Fat is back and in a good way! We have managed to get it so very wrong over the past few decades and it’s time to get it right. Several weeks ago I wrote a post about Butter v Margarine and wanted to dive into the topic a little further, so this week I have asked the most amazing Nutritionist Stacy Morgan to contribute to the discussion.
Here’s Stacy’s professional opinion:
Gone are the days of the low-fat, high-carbohydrate diets that started in the 1970s. Whilst manufacturers were producing low-fat products, they were increasing sugar to replace the taste lost and unbeknown to consumers low-fat options were adding centimetres to their waistline. In fact, the obesity epidemic the world is now facing shortly followed this eating pattern that saw our diets reduce in fats and increase in sugar. However, many people still believe that eating fat makes you fat….. time for some re-education!
Whilst an overconsumption of fats can lead to increased energy consumption and weight gain. Several research studies have concluded that diets that are low in carbohydrate and higher in fat are now widely regarded as being healthier, particularly in terms of blood glucose control and weight loss. As far as enjoying our food, fats provide taste, flavour and palatability.
Fats have a major role in many biological functions in our body. Without fats, the body would be unable to absorb many of the nutrients we need to survive. Vitamins A, D, E, and K are all fat soluble and our body absorbs these more efficiently in the presence of fat. Some types of fats are essential (meaning our body cannot make them and we need to consume them in our diet), these are required for cell membrane structure, inflammation control, blood clotting, neurological development, memory and vision just to name a few! Studies have shown that healthy fats can help protect us from a range of diseases such as cancer and heart disease.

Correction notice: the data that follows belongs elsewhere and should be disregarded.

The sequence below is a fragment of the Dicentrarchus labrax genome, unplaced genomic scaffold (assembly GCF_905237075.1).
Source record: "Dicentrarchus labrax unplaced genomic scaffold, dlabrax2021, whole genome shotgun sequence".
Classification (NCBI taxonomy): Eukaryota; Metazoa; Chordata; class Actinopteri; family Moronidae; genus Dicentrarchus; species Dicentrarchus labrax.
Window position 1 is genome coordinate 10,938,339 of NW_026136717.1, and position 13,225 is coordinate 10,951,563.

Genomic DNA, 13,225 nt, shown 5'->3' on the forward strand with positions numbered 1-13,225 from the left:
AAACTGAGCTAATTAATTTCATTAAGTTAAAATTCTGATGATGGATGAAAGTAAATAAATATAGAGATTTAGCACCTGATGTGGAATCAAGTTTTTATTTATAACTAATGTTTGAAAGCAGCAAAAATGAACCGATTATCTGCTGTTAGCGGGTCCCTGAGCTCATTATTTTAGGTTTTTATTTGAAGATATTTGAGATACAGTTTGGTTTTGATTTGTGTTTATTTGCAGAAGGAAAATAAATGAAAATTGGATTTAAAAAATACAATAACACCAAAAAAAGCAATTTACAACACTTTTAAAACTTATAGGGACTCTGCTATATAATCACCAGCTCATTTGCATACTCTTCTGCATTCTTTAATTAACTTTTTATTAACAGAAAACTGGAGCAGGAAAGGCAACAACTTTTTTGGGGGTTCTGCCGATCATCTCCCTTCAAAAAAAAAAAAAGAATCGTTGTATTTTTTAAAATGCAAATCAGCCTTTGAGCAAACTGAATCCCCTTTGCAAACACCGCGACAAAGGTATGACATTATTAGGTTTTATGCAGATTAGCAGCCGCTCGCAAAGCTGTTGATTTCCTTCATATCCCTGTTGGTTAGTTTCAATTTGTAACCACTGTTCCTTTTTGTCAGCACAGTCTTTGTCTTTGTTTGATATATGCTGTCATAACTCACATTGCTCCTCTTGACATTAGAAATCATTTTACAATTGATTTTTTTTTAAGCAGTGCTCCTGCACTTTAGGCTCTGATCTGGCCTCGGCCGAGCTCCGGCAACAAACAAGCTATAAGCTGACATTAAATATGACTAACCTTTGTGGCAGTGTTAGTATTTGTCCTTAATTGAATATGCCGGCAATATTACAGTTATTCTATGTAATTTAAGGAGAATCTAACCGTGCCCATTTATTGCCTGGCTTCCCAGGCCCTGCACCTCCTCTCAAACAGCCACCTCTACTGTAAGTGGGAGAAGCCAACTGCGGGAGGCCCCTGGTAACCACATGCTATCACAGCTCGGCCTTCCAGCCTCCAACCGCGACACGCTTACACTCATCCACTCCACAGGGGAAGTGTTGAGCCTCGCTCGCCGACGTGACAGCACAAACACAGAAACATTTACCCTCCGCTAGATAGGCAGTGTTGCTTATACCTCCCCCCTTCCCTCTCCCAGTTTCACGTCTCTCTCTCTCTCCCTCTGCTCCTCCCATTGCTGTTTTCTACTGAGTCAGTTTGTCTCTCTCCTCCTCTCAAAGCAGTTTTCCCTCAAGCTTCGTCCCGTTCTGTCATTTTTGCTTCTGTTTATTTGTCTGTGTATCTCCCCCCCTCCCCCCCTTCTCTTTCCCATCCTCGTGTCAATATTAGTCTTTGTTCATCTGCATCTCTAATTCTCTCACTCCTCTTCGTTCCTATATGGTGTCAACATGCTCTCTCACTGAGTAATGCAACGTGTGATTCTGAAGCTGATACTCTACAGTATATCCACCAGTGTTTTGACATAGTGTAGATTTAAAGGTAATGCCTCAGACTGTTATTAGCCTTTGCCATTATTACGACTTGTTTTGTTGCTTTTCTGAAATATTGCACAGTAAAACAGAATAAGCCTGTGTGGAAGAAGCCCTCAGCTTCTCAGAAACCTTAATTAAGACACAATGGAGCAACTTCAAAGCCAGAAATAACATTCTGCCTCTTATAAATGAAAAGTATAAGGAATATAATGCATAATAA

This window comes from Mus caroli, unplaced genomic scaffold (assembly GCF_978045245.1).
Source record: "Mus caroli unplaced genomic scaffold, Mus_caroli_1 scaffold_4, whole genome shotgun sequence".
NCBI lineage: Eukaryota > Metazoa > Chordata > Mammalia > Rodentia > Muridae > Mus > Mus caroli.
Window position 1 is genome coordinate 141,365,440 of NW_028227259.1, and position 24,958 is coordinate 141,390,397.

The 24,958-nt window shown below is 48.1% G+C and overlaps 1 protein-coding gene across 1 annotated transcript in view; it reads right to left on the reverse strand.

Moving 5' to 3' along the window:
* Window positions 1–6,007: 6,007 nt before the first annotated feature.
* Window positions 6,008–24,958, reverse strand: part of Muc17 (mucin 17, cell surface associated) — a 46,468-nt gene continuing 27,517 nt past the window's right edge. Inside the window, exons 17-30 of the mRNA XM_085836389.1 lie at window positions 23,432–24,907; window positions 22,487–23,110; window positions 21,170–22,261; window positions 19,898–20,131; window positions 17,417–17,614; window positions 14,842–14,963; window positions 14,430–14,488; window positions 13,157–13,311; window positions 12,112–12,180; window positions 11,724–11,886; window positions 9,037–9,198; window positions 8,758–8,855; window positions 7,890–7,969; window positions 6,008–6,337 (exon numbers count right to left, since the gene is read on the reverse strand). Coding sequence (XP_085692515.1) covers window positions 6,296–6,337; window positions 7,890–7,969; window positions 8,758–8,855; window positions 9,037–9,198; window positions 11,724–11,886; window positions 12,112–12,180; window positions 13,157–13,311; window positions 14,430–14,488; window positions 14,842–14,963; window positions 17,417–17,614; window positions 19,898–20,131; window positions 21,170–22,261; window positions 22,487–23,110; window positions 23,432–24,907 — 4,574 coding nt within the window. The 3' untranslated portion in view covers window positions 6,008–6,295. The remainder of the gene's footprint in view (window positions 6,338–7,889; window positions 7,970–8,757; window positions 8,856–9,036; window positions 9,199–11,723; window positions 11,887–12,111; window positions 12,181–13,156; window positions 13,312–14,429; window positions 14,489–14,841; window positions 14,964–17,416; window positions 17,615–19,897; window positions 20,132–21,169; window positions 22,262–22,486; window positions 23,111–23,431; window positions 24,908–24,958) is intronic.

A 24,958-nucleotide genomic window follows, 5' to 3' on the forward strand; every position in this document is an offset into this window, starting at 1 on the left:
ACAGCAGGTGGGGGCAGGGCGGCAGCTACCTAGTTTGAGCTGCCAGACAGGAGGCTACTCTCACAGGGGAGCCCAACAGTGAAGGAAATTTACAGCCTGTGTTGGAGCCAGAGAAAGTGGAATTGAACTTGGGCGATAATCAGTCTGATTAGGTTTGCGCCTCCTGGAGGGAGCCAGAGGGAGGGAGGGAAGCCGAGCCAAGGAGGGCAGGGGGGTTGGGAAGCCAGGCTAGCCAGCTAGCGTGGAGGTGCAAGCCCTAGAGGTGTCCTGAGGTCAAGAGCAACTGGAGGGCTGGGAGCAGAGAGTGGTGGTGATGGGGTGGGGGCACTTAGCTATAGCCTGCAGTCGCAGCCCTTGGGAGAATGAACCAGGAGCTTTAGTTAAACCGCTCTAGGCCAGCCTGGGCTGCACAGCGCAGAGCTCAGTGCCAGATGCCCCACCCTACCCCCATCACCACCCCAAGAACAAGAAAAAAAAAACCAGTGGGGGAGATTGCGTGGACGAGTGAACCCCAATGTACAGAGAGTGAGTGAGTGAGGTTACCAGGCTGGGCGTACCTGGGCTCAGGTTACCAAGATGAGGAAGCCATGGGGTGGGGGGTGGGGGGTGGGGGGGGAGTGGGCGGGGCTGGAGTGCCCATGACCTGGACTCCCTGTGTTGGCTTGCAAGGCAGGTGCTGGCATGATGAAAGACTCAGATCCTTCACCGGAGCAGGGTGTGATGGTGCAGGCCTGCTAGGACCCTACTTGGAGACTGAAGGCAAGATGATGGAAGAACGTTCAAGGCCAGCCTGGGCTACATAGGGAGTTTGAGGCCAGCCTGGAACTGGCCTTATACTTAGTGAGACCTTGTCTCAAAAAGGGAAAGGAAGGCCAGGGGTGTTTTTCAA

Now for a little biochemistry. Glucose is our main energy source and is necessary for our brain, organs and muscles to function. Insulin is a major hormone in our body and is responsible for regulating our blood glucose levels. So, you may ask how does our fat intake relate to insulin and glucose? When we consume foods that are high in carbohydrate (including sugar), we see a spike in blood glucose and our body responds with a release of insulin. This hormone tells our body to reduce the blood glucose by storing it as glycogen in our liver and muscles as well as using pathways to convert that carbohydrate to fat for storage. When we consume meals containing less carbohydrate and more healthy fats, we have less of a blood glucose spike and therefore less insulin. Fats have the ability to control these spikes in blood glucose, allowing us to be satiated longer and assist with managing our appetite.
So which fats should we be including in our diet?
To start with we need to understand the different types of fats we consume. Saturated fats are those that contain no double bonds in their carbon chain and are commonly found in animal fats, palm oil, cooking margarine, copha, and coconut oil. Unsaturated fats include polyunsaturated and monounsaturated fats and contain one or more double bonds in their carbon chain, these can be found in olive oil, avocado, nuts, and seeds. Omega-3 fatty acids which contain both DHA and EPA are extremely beneficial to our health, these can be obtained from fatty fish such as salmon, ocean trout, and tuna.
Now when I say that fats are actually good in our diet, this does not mean you can all rush out and eat deep-fried takeaway foods, fatty snack foods, biscuits, pies, and pastries. These foods are all high in saturated and trans fats, and our aim is to swap the consumption of these fats for poly and monounsaturated fats that are better for our health. To achieve this all you need to do is consume a balanced diet where those highly processed fats are replaced with fats from healthy whole foods such as fish, extra virgin olive oil, avocado, seeds, and nuts.
So be smart about those low-fat options. Learn to read those nutrition labels, what additives are those low-fat options hiding?
I hope you enjoyed this week’s post! It’s such a privilege to have Stacy contribute to the Glamor Hippie discussion and I can’t thank her enough. Hopefully, I can convince her to pop in next year as well! Have a fabulous week.
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